From our Earth-based view, tomorrow's total eclipse of the moon is caused when the full moon slips into Earth's shadow. But from the moon, it appears that the sun passes behind the "new"-phase Earth. As I mentioned yesterday, from the moon you would see every sunset and sunrise on the Earth at one time. Today's Astronomy Picture of the Day shows a simulation of what an astronaut on the moon might see if she were to look back at the Earth during a total eclipse.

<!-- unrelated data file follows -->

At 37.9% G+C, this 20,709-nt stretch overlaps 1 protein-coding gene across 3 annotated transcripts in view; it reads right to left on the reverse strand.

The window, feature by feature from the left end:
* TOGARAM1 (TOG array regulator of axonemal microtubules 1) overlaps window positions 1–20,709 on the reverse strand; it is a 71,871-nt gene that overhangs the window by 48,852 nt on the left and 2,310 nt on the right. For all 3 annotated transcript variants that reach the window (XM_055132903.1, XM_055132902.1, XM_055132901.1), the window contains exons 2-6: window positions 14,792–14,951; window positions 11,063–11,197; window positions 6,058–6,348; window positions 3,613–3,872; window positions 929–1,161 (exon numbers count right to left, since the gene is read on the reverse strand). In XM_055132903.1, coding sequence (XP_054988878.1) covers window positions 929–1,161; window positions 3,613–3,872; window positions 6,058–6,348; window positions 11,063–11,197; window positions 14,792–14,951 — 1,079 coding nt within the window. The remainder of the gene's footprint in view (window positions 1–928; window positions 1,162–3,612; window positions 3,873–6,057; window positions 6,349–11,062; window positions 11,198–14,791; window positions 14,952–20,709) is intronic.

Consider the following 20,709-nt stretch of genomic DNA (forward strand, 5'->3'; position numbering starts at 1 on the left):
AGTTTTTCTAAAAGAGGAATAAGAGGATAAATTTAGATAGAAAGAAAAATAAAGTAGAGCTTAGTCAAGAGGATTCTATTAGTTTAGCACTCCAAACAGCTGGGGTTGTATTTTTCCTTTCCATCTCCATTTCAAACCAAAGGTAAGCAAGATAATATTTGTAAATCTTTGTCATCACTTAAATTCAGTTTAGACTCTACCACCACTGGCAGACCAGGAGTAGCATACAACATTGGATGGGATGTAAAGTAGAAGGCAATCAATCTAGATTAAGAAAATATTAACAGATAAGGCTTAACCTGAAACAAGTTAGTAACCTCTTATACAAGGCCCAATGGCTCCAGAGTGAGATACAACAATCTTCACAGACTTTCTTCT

Why do I say that, during the eclipse, it appears that the sun is passing behind the Earth? You probably remember how the moon always keeps the same face toward the Earth. This phenomenon means that, at a given point on the moon, the Earth appears to stay at the same place in the sky. The sun and the stars will move through the sky once each month, but the Earth would appear to magically hang in the sky, changing phases once every moon day (the moon spins once every lunar cycle). So, as the Earth waned from a thin crescent to the new phase, the sun, moving through the sky as the moon turned, would pass behind the Earth, plunging the blisteringly hot midday moon into a few hours of brutal, but beautiful, cold.